There’s more enterprise

30 Mar

When I listen NPR’s This I Believe, I start to feel sorry for myself.  All those people earnestly believing things.

I could be a regular contributor to a cranky spin-off called This I Don’t Believe, but I think most people can conjure those feelings without my help.

But I do like (let’s leave belief out of it) playing with words, especially riffing on a poem as if I’d wrought it.  It’s a silly passion.  But I’m not the only fool who’s caught it.

Check out what Kenneth Koch does with “This is Just to Say,” the very William Carlos Williams poem that charmed me a few months ago.  You can’t miss Koch’s wink at Williams (“I have eaten the plums…”) in the first three lines:

To High Spirits

You have taken the vodka
That I was probably
Saving for tomorrow.
Go on and take it
For there’s more enterprise
In waking naked.

And what about those last three lines?  “Go on and take it” sounds like a hangover talking, followed by the suddenly literary “for there’s more enterprise,” and then back down in tone for the big finish: “in waking naked.”

This poem winks twice.  Once at Williams, and, then, at Yeats.

You’ll see what I mean, and I bet you’ll like Kenneth Koch even more.  Here is “The Coat” by William Butler Yeats:

I made my song a coat
Covered with embroideries
Out of old mythologies
From heel to throat;
But the fools caught it,
Wore it in the world’s eyes
As though they’d wrought it.
Song, let them take it,
For there’s more enterprise
In walking naked.

This is just to say that I love the game that Koch is playing.  There’s enterprise in it.

April is National Poetry Month.  Grab some poem (go on and take it!) and wear it in the world’s eyes.  Yeats and Koch don’t mind.  I bet Williams doesn’t either.

43 Responses to “There’s more enterprise”

  1. Andreas Kluth March 30, 2012 at 11:01 am #

    You are so good at this (ie, exegesis of poetry) and I realize that I should never even attempt it.

    If I had to give definition of poetry, it would be a twist on Schopenhauer: Take ordinary words, and say incomprehensible things.

    • jenny April 1, 2012 at 6:20 am #

      I remember. It’s part of the H&M reader’s advantage:

      You went through a Schopenhauer phase (so we don’t have to).

  2. Cyberquill March 30, 2012 at 12:11 pm #

    Brooklyn Bridge is falling down,
    Falling down, falling down.
    Brooklyn Bridge is falling down,
    Fiddler on the Roof.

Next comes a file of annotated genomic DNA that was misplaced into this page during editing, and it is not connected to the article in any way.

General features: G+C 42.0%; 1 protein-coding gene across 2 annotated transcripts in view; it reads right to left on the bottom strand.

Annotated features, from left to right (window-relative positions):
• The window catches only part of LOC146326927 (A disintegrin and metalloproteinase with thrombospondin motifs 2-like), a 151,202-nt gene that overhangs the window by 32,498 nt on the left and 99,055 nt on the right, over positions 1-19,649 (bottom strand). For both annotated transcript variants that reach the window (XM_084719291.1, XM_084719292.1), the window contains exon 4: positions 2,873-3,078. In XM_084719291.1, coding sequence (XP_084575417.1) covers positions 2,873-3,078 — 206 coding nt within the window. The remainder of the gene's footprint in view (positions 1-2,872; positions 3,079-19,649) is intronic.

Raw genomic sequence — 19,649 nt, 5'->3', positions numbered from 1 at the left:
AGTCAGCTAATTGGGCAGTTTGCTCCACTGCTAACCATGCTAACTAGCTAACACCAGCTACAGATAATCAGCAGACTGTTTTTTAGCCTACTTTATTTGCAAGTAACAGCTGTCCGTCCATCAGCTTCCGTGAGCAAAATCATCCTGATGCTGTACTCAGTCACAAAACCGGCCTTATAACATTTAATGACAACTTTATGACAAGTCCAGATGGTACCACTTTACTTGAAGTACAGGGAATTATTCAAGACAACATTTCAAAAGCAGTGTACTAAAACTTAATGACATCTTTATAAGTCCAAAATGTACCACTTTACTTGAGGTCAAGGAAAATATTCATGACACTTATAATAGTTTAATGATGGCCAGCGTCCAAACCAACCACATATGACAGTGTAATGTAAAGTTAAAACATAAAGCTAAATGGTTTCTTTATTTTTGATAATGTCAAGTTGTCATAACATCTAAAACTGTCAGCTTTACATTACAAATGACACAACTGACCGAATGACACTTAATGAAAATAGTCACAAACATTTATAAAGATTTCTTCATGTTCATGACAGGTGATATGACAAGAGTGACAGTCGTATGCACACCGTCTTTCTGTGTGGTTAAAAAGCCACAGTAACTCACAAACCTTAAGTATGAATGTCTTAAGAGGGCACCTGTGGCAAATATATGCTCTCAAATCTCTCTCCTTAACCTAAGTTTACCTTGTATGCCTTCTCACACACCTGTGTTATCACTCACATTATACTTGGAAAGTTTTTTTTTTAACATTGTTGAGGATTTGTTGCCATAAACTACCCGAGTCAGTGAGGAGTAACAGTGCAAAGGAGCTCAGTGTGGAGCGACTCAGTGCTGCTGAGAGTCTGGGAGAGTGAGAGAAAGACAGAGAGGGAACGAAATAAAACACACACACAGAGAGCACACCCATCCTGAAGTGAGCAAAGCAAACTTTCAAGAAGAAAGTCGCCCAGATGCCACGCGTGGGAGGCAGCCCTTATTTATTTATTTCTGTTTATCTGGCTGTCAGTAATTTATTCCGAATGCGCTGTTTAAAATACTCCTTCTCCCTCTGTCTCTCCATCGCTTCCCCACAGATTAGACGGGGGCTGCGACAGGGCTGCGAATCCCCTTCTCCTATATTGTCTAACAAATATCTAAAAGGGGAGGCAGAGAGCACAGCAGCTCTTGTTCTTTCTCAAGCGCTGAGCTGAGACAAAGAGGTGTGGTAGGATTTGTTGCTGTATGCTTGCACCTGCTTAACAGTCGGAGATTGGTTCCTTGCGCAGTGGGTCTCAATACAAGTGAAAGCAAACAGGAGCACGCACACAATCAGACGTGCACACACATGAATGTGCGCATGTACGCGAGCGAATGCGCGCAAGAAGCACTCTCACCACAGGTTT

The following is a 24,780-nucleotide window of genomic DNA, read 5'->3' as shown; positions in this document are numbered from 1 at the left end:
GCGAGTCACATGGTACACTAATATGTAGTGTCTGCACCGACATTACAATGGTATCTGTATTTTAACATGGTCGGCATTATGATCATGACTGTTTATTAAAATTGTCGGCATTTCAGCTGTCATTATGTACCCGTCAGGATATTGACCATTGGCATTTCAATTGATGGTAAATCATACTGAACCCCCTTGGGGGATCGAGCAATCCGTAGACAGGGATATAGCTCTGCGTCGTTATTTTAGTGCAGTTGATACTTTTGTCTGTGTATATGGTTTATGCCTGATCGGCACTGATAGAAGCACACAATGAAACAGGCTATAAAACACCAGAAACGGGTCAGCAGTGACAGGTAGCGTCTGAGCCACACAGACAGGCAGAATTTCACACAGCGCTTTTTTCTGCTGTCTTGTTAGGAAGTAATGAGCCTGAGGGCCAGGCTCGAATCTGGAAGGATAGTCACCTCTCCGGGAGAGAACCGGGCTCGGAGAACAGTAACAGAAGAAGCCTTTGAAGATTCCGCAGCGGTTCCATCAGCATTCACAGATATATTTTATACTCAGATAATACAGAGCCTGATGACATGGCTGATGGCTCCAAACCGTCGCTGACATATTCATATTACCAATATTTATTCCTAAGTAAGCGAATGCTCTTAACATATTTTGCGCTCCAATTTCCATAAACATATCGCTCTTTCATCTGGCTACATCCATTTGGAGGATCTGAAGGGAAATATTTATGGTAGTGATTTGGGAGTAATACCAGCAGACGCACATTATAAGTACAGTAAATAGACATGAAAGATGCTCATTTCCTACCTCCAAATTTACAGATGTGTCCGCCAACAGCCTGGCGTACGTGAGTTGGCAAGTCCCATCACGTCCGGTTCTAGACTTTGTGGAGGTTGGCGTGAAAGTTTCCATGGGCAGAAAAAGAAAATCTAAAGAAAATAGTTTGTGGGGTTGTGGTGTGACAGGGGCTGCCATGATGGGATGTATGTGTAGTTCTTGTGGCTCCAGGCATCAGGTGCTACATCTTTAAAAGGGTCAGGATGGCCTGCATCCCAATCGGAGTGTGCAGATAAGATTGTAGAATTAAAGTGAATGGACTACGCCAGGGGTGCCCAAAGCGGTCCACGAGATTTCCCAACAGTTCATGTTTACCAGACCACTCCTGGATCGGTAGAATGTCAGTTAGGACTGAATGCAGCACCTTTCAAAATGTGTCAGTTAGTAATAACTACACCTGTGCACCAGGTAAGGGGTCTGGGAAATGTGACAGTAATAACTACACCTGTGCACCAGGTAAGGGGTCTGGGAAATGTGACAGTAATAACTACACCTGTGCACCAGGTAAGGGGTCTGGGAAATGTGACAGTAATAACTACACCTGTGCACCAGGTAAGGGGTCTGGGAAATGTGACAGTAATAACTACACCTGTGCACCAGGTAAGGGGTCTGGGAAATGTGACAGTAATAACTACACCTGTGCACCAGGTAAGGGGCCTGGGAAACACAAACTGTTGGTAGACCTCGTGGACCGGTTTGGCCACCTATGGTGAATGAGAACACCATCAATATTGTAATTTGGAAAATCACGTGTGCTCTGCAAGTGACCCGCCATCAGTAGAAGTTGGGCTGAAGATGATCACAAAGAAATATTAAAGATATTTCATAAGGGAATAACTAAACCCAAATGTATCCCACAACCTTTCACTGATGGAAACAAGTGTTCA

• jenny April 1, 2012 at 6:26 am #

      You should splatter some paint on a canvas. I bet it would look just like a Jackson Pollock.

      • Cyberquill April 2, 2012 at 5:02 am #

        I already did a painting. I tried to sell it on eBay, but nobody bid on it.

      • jenny April 2, 2012 at 6:32 am #

        CQ: How much?

      • Cyberquill April 2, 2012 at 9:25 am #

        $22,000, starting price.

        I just listed it again.

        Thanks for reminding me of my painting career.

        I think last time I charged too little, leading eBay-browsing art collectors to assume it was just another worthless lay painting

      • jenny April 3, 2012 at 6:48 am #

        Go get’em, yum7977!


  3. Christopher March 30, 2012 at 1:26 pm #

    While I’m not big on poetry, I’m big on song lyrics. Here’s something for fans of Ol’ Blue Eyes:

    When I was fifty-one,
    It was a very bad year,
    It was a very bad year
    for interest rates,
    And house payment dates,
    I trembled in fear,
    When the Boss was near,
    It was a very bad year.

    When I was ninety-one,
    It was a very bad year,
    It was a very bad year
    for arthritic knees,
    And falling pulse rates,
    I coughed my lungs out,
    And no-one was about,
    It was a very bad year

    • jenny April 1, 2012 at 6:31 am #

      These lyrics…Christopher…are you sure you’re not Jewish? 😉

  4. Emerson March 30, 2012 at 6:26 pm #

    National month of the poetry? It follows my poem in Portuguese, would not be good in English, never I tried to write in other languages!

    Penso que toda luz se apaga no interruptor
    E toda Lua espera o Sol se pôr
    Penso que toda existência vê na morte
    A única razão para existir
    Penso que muita gente tem na sorte
    A única maneira de progredir.

    Eu penso que o mundo só gira por desejar ser um moinho de vento
    Penso que as estrelas caem por não saber voar
    E que todo caminho traçado não sabe onde nos levar.

    Penso que o Sol se aquece por não saber se agasalhar
    E a luz só brilha por temer o escuro
    Penso que a formiga só trabalha por não saber cantar
    E que o tempo só passa por não saber voltar.

    Sempre que ouço a canção tenho vontade de dizer quem sou,
    De falar por onde estive e pra onde vou.
    Mas toda vez que ouço a canção, penso que não.
    Quando na verdade não sei quem sou.

    Penso que todo trem parte da estação
    Mas sempre que é inverno não chega o verão